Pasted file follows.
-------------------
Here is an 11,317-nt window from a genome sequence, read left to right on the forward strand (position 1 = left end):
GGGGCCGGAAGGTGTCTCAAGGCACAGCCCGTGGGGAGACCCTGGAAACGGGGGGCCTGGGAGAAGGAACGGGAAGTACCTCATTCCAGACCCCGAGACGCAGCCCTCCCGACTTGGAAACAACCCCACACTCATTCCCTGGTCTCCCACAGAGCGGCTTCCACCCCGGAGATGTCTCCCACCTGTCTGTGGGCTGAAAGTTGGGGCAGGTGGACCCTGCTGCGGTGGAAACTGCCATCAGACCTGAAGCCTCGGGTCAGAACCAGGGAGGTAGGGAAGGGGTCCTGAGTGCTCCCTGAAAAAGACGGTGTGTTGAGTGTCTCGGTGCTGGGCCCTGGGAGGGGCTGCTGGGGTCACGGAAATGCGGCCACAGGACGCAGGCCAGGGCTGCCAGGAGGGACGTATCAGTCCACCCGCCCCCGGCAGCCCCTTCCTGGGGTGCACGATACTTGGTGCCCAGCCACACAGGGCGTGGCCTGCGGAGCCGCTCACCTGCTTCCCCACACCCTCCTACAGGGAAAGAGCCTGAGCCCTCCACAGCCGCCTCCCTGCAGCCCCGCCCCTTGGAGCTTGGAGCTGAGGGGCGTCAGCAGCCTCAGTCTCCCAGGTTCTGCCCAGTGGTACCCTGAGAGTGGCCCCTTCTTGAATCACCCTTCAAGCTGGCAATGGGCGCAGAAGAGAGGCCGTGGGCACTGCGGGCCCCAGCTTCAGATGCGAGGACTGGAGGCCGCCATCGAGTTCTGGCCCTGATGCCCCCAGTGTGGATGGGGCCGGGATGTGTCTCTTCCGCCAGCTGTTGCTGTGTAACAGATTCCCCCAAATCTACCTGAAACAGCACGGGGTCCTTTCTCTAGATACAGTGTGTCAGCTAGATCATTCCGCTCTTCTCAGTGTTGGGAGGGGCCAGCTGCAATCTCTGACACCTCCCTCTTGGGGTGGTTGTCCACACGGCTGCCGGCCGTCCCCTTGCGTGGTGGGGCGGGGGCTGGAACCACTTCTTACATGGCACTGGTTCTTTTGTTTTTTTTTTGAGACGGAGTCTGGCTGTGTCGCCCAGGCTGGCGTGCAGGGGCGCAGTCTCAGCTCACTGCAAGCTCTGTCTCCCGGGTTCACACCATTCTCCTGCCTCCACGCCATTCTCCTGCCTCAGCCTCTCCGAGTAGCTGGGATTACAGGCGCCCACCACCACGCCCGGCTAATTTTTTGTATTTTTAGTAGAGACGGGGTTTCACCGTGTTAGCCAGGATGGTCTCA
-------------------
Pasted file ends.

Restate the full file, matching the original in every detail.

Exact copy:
Here is an 11,317-nt window from a genome sequence, read left to right on the forward strand (position 1 = left end):
GGGGCCGGAAGGTGTCTCAAGGCACAGCCCGTGGGGAGACCCTGGAAACGGGGGGCCTGGGAGAAGGAACGGGAAGTACCTCATTCCAGACCCCGAGACGCAGCCCTCCCGACTTGGAAACAACCCCACACTCATTCCCTGGTCTCCCACAGAGCGGCTTCCACCCCGGAGATGTCTCCCACCTGTCTGTGGGCTGAAAGTTGGGGCAGGTGGACCCTGCTGCGGTGGAAACTGCCATCAGACCTGAAGCCTCGGGTCAGAACCAGGGAGGTAGGGAAGGGGTCCTGAGTGCTCCCTGAAAAAGACGGTGTGTTGAGTGTCTCGGTGCTGGGCCCTGGGAGGGGCTGCTGGGGTCACGGAAATGCGGCCACAGGACGCAGGCCAGGGCTGCCAGGAGGGACGTATCAGTCCACCCGCCCCCGGCAGCCCCTTCCTGGGGTGCACGATACTTGGTGCCCAGCCACACAGGGCGTGGCCTGCGGAGCCGCTCACCTGCTTCCCCACACCCTCCTACAGGGAAAGAGCCTGAGCCCTCCACAGCCGCCTCCCTGCAGCCCCGCCCCTTGGAGCTTGGAGCTGAGGGGCGTCAGCAGCCTCAGTCTCCCAGGTTCTGCCCAGTGGTACCCTGAGAGTGGCCCCTTCTTGAATCACCCTTCAAGCTGGCAATGGGCGCAGAAGAGAGGCCGTGGGCACTGCGGGCCCCAGCTTCAGATGCGAGGACTGGAGGCCGCCATCGAGTTCTGGCCCTGATGCCCCCAGTGTGGATGGGGCCGGGATGTGTCTCTTCCGCCAGCTGTTGCTGTGTAACAGATTCCCCCAAATCTACCTGAAACAGCACGGGGTCCTTTCTCTAGATACAGTGTGTCAGCTAGATCATTCCGCTCTTCTCAGTGTTGGGAGGGGCCAGCTGCAATCTCTGACACCTCCCTCTTGGGGTGGTTGTCCACACGGCTGCCGGCCGTCCCCTTGCGTGGTGGGGCGGGGGCTGGAACCACTTCTTACATGGCACTGGTTCTTTTGTTTTTTTTTTGAGACGGAGTCTGGCTGTGTCGCCCAGGCTGGCGTGCAGGGGCGCAGTCTCAGCTCACTGCAAGCTCTGTCTCCCGGGTTCACACCATTCTCCTGCCTCCACGCCATTCTCCTGCCTCAGCCTCTCCGAGTAGCTGGGATTACAGGCGCCCACCACCACGCCCGGCTAATTTTTTGTATTTTTAGTAGAGACGGGGTTTCACCGTGTTAGCCAGGATGGTCTCA